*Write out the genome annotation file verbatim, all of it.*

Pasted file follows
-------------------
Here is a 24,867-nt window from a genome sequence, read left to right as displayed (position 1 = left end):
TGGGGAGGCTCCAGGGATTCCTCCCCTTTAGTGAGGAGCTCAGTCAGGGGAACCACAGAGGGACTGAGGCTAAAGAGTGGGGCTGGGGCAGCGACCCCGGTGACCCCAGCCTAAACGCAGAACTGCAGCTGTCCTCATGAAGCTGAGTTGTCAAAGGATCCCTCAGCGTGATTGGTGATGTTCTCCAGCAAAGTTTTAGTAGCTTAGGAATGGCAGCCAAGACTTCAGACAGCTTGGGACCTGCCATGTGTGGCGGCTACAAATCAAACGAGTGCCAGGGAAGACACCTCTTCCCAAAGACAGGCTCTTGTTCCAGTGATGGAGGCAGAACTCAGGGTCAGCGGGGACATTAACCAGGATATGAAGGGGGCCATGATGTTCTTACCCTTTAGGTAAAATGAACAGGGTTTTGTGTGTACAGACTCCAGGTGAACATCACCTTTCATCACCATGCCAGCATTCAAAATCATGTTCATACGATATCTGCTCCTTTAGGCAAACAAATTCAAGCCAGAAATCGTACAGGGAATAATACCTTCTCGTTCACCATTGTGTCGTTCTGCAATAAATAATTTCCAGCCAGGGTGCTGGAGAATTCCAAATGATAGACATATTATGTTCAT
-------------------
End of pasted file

Here is a 24,867-nt window from a genome sequence, read left to right as displayed (position 1 = left end):
TGGGGAGGCTCCAGGGATTCCTCCCCTTTAGTGAGGAGCTCAGTCAGGGGAACCACAGAGGGACTGAGGCTAAAGAGTGGGGCTGGGGCAGCGACCCCGGTGACCCCAGCCTAAACGCAGAACTGCAGCTGTCCTCATGAAGCTGAGTTGTCAAAGGATCCCTCAGCGTGATTGGTGATGTTCTCCAGCAAAGTTTTAGTAGCTTAGGAATGGCAGCCAAGACTTCAGACAGCTTGGGACCTGCCATGTGTGGCGGCTACAAATCAAACGAGTGCCAGGGAAGACACCTCTTCCCAAAGACAGGCTCTTGTTCCAGTGATGGAGGCAGAACTCAGGGTCAGCGGGGACATTAACCAGGATATGAAGGGGGCCATGATGTTCTTACCCTTTAGGTAAAATGAACAGGGTTTTGTGTGTACAGACTCCAGGTGAACATCACCTTTCATCACCATGCCAGCATTCAAAATCATGTTCATACGATATCTGCTCCTTTAGGCAAACAAATTCAAGCCAGAAATCGTACAGGGAATAATACCTTCTCGTTCACCATTGTGTCGTTCTGCAATAAATAATTTCCAGCCAGGGTGCTGGAGAATTCCAAATGATAGACATATTATGTTCAT